THE PHYSICIST AS NOVELIST a lecture by Alan Lightman, the author of Einstein’s Dreams

As an addition to the premiere performance of the play Einstein’s Dreams directed by Slobodan Unkovski produced by Yugoslav Drama Theatre, the Theatre will organize a lecture by Alan Lightman on the topic of correlation between art and science at the Ljuba Tadic Main Stage on 16th October at noon.

 

Mr. Lightman will discuss the differences and similarities in the ways that scientists and artists view the world, drawing on his own experiences as both a physicist and a novelist. Differences include the naming of things (science) versus not naming things (art), and the framing of questions with answers (science) versus questions without answers (art). Similarities include the search for beauty and truth, and the creative moment. Mr. Lightman will make reference to great scientists, such as Einstein and Feynman, and great writers, such as Rilke and Joyce. The lecture itself will be organized and promoted with the participation of Serbian Academy for Science and Art.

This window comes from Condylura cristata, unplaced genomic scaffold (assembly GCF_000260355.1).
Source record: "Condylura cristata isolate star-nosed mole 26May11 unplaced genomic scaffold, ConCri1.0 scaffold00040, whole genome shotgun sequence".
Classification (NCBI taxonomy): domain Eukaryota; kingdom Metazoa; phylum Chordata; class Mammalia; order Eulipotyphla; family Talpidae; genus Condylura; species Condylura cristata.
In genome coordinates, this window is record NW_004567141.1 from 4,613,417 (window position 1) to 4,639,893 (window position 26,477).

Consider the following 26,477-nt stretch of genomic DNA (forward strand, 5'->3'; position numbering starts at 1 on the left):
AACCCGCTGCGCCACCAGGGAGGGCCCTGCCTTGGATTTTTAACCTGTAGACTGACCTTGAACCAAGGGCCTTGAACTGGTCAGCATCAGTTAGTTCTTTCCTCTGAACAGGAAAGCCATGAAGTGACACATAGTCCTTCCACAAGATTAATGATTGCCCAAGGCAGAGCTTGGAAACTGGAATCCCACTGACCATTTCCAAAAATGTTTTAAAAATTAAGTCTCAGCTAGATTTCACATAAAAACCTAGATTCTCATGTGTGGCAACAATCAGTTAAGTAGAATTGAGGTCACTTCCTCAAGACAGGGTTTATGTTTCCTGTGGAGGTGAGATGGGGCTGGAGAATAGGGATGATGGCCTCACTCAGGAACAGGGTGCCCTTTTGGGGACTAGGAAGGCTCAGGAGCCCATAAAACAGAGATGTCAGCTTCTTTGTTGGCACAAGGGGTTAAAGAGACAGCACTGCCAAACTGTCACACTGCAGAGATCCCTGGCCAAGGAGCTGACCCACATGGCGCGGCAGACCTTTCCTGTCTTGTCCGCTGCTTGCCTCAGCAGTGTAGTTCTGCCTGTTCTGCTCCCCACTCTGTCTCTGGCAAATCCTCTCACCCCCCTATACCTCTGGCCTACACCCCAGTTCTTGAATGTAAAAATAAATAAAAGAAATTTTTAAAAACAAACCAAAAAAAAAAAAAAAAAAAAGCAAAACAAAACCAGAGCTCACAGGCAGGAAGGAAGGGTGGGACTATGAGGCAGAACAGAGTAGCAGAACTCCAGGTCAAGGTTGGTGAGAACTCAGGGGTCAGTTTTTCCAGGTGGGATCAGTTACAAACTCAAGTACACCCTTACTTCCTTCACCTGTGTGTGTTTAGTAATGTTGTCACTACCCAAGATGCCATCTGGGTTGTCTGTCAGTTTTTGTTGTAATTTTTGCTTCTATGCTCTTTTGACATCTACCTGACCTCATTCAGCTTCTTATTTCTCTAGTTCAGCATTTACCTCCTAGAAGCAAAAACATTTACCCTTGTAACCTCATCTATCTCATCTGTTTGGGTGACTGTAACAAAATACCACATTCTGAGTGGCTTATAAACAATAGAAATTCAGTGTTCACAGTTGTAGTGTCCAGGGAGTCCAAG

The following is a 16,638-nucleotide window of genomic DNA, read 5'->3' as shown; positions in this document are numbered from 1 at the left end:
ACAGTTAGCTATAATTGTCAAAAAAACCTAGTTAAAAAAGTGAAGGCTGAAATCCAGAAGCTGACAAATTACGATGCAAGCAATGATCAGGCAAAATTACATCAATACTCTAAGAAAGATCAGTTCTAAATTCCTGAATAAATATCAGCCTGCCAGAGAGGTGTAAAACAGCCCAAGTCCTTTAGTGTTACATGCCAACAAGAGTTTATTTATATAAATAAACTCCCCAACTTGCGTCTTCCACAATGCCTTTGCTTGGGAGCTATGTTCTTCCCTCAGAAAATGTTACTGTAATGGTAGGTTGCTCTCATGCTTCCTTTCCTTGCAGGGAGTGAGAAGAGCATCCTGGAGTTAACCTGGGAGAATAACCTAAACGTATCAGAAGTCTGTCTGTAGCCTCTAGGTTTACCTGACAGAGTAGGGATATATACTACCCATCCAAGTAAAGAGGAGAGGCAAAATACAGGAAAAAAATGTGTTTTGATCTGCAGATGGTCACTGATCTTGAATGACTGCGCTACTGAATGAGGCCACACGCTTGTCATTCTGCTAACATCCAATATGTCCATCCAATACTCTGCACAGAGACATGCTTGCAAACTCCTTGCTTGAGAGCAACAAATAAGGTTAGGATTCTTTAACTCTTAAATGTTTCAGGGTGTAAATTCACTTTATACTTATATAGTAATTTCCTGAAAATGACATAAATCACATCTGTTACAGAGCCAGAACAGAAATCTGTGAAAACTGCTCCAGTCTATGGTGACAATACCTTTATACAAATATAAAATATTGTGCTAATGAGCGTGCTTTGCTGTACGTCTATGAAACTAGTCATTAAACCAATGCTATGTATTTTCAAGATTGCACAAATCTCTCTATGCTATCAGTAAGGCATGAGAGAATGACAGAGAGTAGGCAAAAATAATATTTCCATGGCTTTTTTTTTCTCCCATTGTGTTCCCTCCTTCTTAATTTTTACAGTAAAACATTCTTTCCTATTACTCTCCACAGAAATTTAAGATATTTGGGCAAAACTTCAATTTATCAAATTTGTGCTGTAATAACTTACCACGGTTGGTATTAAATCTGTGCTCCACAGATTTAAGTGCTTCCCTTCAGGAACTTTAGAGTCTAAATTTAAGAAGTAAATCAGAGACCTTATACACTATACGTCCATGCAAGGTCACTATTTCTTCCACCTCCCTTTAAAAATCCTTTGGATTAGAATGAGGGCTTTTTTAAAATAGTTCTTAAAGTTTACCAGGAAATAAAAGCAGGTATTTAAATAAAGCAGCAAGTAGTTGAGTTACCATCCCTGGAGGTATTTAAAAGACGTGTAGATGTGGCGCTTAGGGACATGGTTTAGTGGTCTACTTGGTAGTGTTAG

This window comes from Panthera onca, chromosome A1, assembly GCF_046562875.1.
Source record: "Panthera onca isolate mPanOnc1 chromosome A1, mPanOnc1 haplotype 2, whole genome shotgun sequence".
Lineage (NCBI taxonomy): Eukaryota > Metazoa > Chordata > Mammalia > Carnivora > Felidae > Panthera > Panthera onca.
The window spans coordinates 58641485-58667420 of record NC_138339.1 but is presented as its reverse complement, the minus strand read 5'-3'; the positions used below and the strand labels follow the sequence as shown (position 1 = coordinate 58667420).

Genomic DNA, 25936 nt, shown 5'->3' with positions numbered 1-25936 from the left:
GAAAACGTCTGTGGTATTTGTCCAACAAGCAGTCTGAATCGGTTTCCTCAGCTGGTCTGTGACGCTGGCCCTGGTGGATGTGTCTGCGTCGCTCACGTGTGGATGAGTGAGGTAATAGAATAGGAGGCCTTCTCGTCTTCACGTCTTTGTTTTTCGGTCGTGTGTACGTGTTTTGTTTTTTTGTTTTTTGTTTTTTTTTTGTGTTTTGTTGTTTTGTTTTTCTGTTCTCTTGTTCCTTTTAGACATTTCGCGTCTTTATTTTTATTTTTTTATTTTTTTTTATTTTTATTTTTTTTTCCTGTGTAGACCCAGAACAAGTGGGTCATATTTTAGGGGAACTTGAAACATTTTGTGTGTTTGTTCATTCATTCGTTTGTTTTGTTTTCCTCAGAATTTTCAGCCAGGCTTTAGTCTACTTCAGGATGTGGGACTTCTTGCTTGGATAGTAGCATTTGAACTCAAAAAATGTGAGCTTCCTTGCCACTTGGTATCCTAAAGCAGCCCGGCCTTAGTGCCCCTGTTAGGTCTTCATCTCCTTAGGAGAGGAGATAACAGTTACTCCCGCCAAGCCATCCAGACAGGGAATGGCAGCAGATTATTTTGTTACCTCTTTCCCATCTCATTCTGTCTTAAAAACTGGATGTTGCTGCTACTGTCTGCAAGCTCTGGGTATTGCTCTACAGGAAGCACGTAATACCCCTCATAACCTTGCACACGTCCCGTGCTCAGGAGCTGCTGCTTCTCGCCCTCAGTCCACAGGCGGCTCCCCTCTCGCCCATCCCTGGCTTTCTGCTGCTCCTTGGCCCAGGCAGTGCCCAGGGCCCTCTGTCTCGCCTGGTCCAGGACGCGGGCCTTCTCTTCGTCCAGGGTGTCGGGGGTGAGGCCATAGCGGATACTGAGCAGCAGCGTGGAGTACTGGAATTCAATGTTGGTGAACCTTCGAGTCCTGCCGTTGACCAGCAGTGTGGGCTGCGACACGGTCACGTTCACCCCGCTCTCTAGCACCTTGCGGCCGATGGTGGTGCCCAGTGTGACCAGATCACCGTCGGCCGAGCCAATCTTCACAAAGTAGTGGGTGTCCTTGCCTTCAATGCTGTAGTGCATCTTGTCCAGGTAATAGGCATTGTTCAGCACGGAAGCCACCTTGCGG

Alan Lightman is an American writer, physicist, and social entrepreneur. He is the founder of the Harpswell Foundation, a nonprofit organization whose mission is “to advance a new generation of women leaders in Southeast Asia.” Born in 1948, he was educated at Princeton and at the California Institute of Technology, where he received a PhD in theoretical physics. He has received five honorary doctoral degrees. Lightman has served on the faculties of Harvard and the Massachusetts Institute of Technology (MIT) and was the first person at MIT to receive dual faculty appointments in science and in the humanities. He is currently professor of the practice of the humanities at MIT. His scientific research in astrophysics has concerned black holes, relativity theory, radiative processes, and the dynamics of systems of stars. His essays and articles have appeared in the Atlantic, Granta, Harper’s, the New Yorker, the New York Review of Books, Salon, and many other publications. His essays are often chosen by the New York Times as among the best essays of the year. He is the author of 6 novels, several collections of essays, a memoir, and a book-length narrative poem, as well as several books on science. His novel Einstein’s Dreams was an international bestseller translated to more than 40 languages and has been the basis for dozens of independent theatrical and musical adaptations around the world. His novel The Diagnosis was a finalist for the National Book Award. His most recent books are The Accidental Universe, which was chosen by Brain Pickings as one of the 10 best books of 2014, and his memoir Screening  Room, which was chosen by the Washington Post as one of the best books of the year for 2016. Lightman is an elected fellow of the American Academy of Arts and Sciences.

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